At Lighthouse Family Retreat, we have four truths that guide our ministry to families living through childhood cancer: rest, joy, restoration, and hope. Leading up to our summer retreat season, we want to share the importance each of these plays in our lives, and how to overcome the obstacles and challenges to embracing them. Today on the blog, we’re talking about Hope.
“May the God of hope fill you with all joy and peace as you trust in Him.”
Hope is one of the most powerful things we experience as humans, even if it is hard to define. Hope orients us towards the future, and shapes how we show up and live in the present. Almost as important as food and water, hope gives us strength and perseverance to confront the most significant challenges of our current reality. Hope is woven into the human spirit, and we are always searching for a place to put it.
Unfortunately, there are those in our world who live without hope. People without hope are usually easy to identify. They aren’t living life but enduring it. Each day isn’t a gift but another 24 hours they have to get through.
Then, there is a much larger part of the population who are living with misplaced hope. They have placed all their hope in their circumstances, in the people around them or in themselves. Not one of these is able to deliver on the hope we place in them 100% of the time. People with misplaced hope are often harder to recognize, but they are all around us. In fact, most of us wrestle with misplaced hope of some sort. The telltale evidence of someone with misplaced hope is disappointment. Eventually, misplaced hope leads to enough disappointment, which, over time, becomes a road to hopelessness.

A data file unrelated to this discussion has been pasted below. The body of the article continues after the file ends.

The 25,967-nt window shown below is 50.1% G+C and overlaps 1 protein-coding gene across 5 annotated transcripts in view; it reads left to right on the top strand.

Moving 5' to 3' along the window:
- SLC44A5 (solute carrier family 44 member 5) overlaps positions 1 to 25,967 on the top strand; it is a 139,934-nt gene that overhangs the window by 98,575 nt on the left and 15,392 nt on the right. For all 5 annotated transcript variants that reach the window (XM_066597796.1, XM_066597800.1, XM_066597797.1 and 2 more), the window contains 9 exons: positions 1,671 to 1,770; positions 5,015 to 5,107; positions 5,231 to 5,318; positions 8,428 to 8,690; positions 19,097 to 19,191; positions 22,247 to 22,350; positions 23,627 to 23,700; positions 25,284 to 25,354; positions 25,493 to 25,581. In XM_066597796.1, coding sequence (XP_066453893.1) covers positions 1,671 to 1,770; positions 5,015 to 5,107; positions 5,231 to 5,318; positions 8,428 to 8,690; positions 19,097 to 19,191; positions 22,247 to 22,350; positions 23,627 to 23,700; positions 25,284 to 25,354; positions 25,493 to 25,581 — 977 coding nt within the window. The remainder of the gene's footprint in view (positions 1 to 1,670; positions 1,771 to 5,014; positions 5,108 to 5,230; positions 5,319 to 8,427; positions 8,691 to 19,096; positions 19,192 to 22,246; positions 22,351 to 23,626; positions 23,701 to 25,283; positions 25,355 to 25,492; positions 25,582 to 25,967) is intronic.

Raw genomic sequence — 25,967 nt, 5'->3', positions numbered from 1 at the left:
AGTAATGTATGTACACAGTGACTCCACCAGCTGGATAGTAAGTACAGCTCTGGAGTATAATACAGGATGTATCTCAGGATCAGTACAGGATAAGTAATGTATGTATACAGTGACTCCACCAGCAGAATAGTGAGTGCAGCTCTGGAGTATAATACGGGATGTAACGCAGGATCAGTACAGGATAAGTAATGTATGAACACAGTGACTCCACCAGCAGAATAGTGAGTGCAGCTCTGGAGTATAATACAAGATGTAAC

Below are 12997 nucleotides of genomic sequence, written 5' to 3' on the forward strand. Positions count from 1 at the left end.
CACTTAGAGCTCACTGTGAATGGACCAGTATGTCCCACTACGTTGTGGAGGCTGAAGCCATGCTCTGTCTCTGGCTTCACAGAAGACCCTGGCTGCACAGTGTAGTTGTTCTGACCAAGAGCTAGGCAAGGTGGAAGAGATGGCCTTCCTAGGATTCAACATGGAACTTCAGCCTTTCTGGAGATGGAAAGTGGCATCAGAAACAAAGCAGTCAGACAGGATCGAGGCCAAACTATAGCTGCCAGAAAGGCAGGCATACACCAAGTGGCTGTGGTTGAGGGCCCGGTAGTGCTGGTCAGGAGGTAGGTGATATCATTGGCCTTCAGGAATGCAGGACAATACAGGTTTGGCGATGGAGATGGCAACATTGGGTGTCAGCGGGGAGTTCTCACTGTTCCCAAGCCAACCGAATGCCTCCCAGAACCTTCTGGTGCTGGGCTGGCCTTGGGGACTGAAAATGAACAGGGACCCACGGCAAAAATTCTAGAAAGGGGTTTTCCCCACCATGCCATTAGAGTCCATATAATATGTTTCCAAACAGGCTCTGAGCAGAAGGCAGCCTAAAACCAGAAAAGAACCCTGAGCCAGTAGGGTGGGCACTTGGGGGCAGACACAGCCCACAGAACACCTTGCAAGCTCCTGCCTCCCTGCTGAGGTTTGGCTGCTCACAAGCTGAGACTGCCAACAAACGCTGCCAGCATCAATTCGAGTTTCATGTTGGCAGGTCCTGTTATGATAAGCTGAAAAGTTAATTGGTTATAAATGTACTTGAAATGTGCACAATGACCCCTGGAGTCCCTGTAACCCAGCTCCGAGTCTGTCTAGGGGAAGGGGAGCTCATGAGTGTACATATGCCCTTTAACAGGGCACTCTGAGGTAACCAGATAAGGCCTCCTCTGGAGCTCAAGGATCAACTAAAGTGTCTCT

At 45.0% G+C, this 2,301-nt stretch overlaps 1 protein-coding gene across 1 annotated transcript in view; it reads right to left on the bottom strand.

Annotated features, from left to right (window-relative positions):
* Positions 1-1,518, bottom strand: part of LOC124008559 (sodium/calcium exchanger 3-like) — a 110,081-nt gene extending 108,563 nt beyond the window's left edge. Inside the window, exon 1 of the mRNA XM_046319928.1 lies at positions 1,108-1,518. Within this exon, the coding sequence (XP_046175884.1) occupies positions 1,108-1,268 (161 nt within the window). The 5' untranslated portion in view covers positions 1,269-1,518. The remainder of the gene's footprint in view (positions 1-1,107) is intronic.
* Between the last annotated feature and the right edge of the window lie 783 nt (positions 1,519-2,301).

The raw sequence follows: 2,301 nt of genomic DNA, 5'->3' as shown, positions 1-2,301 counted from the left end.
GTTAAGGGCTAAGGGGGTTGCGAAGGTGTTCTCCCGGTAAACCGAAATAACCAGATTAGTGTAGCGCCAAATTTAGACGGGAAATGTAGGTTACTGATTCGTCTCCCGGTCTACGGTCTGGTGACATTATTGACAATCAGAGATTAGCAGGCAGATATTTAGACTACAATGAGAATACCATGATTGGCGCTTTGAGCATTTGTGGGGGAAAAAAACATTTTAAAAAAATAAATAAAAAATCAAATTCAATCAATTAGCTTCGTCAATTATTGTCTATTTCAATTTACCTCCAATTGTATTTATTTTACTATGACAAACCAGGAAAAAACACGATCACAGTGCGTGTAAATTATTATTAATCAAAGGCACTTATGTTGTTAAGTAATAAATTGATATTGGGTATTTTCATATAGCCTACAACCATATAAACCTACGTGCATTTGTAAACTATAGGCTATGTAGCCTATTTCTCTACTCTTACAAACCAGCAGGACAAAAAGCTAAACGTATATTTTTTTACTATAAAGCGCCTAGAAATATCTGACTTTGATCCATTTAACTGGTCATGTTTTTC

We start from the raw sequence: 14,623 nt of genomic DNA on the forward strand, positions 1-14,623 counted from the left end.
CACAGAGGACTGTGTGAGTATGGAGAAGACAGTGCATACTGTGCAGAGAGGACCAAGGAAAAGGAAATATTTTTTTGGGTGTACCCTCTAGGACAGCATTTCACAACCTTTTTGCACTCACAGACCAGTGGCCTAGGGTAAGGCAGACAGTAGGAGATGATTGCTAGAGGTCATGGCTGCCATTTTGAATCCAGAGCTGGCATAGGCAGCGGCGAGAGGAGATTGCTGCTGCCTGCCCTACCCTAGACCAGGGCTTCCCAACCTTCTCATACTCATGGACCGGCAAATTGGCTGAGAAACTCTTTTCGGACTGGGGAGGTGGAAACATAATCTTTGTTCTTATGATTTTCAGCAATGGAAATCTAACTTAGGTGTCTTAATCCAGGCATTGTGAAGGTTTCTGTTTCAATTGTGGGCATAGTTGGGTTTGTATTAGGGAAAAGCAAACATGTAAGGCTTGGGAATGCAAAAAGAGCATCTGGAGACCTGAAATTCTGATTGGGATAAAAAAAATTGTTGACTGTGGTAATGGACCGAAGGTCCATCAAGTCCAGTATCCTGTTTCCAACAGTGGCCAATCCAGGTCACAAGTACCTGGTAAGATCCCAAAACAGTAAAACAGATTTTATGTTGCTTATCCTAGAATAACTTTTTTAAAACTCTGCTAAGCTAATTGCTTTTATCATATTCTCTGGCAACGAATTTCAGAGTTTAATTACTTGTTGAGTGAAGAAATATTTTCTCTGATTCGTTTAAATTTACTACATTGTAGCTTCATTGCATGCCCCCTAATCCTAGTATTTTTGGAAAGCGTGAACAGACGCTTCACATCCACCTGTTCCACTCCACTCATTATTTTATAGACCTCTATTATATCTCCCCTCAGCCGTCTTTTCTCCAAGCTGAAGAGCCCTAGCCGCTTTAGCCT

But those who place their hope in God do so knowing that part of His character is taking that which was broken and redeeming it for His purposes. When we are confronted with hurt, pain, confusion, and evil, we can place our confidence and hope in a God who, from the beginning, has desired that we would experience life and life abundantly. And Who has not only promised to redeem the hurt and pain we experience but has demonstrated His faithfulness to this promise. In fact, the climax of God’s redemptive work is the defeat of death itself through the resurrection of Jesus Christ. Those who place their trust in God live with the hope and confidence that, in the words of Tim Keller, “Everything sad is going to come untrue, and it will somehow be greater for having once been broken and lost.”
There are times in life when hope can be dimmed to a flicker or even seem to be extinguished. Hope may be a difficult topic to consider in the midst of a diagnosis of cancer and the unknown future. But, if we are willing to look hard enough, to look beyond the bleakness of our current circumstances, there is always hope to be found. Especially when we recognize that, almost by definition, hope is not something we can see. The author of Hebrews puts it this way, “Now faith is confidence in what we hope for and assurance about what we do not see.”(Hebrews 11:1) In painful circumstances like an illness or loss of a loved one, to grieve with Christian hope is to believe and trust this too will be made right.
When do you find it hard to hold on to hope? When is it easy?